Content-driven films of various genre from whodunit thriller, Partition saga to women's fightback tale were wholesomely backed by the audience while formula-masala movies fizzled out after initial release hype in the Bengali film industry in 2015.
Films like director duo Nandita Roy-Shiboprosad Mukhopadhyay's "Belaseshe", the biggest blockbuster of the year and the latest edition of popular fictional sleuth "Byomkesh Bakshi" by veteran Anjan Dutt witnessed 70 per cent occupancy for over a month single in screens and multiplexes.
In stark contrast formula films like "Herogiri", "Kathmundu", "Jamai 420", "Besh Korechhi Prem Korechhi", "Romeo and Juliet" having the typical action-romance-foreign location combination failed to register even over 50 per cent occupancy two weeks into running despite glitzy premieres.
Showing clear preference for author-backed stories, having the 'Bengaliness', a clean narrative and story line, the audience opted for films which were derived from literary works and kept to the basics.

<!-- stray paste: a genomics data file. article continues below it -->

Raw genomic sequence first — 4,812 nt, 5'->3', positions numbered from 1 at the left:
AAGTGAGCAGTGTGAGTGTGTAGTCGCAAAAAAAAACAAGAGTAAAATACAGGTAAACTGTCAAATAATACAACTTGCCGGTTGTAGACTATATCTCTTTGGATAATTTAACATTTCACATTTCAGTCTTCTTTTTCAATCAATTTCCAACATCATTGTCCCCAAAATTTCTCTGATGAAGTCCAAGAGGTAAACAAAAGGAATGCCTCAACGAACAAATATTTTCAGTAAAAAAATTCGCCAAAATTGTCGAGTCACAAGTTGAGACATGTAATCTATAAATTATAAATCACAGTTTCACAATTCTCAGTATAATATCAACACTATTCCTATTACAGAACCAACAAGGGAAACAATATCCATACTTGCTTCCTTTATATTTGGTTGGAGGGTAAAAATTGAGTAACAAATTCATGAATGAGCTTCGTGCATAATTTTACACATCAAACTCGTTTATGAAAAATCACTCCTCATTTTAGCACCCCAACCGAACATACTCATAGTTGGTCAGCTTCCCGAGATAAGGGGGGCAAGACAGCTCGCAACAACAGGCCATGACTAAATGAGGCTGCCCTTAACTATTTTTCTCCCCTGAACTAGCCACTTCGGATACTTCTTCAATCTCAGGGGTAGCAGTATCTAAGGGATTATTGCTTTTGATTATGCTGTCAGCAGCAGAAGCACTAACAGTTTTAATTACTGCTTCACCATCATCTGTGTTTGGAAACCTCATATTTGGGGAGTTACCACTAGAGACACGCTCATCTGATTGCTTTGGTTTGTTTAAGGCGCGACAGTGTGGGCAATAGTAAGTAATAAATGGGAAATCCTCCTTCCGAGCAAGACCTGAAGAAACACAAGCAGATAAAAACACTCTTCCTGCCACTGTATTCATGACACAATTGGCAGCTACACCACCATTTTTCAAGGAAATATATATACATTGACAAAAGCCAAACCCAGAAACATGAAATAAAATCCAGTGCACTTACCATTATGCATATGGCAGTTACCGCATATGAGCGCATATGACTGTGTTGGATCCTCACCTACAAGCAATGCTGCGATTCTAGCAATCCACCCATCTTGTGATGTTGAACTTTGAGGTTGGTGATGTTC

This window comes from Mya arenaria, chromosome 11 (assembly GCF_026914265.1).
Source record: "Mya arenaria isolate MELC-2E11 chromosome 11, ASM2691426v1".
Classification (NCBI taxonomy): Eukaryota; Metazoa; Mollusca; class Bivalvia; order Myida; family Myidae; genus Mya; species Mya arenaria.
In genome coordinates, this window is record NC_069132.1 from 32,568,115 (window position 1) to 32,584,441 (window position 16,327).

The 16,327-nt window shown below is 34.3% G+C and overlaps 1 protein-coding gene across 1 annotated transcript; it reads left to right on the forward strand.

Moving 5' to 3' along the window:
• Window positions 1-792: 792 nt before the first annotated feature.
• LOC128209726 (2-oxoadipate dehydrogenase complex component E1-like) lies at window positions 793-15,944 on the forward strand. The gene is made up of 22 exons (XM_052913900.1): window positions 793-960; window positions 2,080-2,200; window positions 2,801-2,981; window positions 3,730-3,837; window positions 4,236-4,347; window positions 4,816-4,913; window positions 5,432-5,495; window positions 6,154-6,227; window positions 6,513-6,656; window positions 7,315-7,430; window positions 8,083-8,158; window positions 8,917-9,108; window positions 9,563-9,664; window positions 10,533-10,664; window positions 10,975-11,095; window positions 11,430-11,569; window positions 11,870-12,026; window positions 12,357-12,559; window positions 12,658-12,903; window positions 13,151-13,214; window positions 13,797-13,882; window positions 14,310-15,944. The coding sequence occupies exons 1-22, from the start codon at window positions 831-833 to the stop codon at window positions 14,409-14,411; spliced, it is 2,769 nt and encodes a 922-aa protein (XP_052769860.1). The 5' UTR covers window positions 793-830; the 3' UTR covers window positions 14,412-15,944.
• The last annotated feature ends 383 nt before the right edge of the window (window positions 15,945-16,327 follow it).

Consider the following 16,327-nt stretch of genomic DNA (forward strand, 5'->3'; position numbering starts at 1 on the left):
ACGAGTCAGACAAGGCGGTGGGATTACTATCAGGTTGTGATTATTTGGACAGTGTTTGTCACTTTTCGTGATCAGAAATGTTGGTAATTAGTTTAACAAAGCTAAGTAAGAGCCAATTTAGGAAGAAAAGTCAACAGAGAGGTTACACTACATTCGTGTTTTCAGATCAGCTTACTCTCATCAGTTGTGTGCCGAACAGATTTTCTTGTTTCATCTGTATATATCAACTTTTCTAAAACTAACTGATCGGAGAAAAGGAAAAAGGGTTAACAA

While some films were in the thriller zone (like "Har Har Byomkesh" by Arindam Sil, "Byomkesh Bakshi" by Anjan, "Abar Byomkesh" by Anjan or Badshahi Angti by Sandip Ray), others were typical family dramas like "Belaseshe", inspired by a popular Bengali stage production, and the Partition-themed drama "Rajkahini" by Srijit Mukherjee.
Mounted on a big scale, the visually opulent "Rajkahini" also belonged to the genre of women-centric films talking about the fightback of 13 female sex-workers.
While talking about the 60-day spectacular show of "Byomkesh Bakshi", Anjan Dutt had earlier said that Bengali audiences always preferred films with narratives and hence thrillers or family entertainers have the ability to pull people to theatres.
"While Satyajit Ray had been banking on stories by famous novelists like Bibhutibhusan Bandyopadhya, Sunil Gangopadhyay and Saradindu Bandopadhyay for his films, and Mrinal Sen on Subodh Ghosh and Premendra Mitra, our generation of filmmakers either started writing our own stories or turning to literary works by past masters and the audience are coming back," he had said.
Corroborating his views, writer Sirshendu Mukhopadhyay's fiction "Ebar Shabor", a low-budget film directed by Arindam Sil, on the exploits of an investigator-cop, had over one-monh run at theatres earlier this year, surprising the industry.
The enthused director then took up the story of 'Banhi Patanga' for the ambitious "Har Har Byomkesh" casting popular actor Abir Chatterjee in lead role of sleuth yet again and the film has shown 'sold out' or 'fast filling' in boards at different theatres since it's release two weeks back.
Belaseshe was the biggest blockbuster of the year.